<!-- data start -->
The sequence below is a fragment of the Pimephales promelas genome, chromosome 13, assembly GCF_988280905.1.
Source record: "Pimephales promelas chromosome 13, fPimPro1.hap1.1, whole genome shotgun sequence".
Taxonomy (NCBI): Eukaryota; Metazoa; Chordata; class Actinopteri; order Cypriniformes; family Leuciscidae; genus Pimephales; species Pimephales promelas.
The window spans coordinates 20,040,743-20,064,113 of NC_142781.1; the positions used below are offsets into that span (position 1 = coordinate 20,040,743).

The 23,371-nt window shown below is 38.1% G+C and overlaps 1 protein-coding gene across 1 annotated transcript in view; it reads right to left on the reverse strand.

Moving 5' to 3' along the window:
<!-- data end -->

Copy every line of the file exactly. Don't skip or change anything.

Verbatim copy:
The sequence below is a fragment of the Pimephales promelas genome, chromosome 13, assembly GCF_988280905.1.
Source record: "Pimephales promelas chromosome 13, fPimPro1.hap1.1, whole genome shotgun sequence".
Taxonomy (NCBI): Eukaryota; Metazoa; Chordata; class Actinopteri; order Cypriniformes; family Leuciscidae; genus Pimephales; species Pimephales promelas.
The window spans coordinates 20,040,743-20,064,113 of NC_142781.1; the positions used below are offsets into that span (position 1 = coordinate 20,040,743).

The 23,371-nt window shown below is 38.1% G+C and overlaps 1 protein-coding gene across 1 annotated transcript in view; it reads right to left on the reverse strand.

Moving 5' to 3' along the window: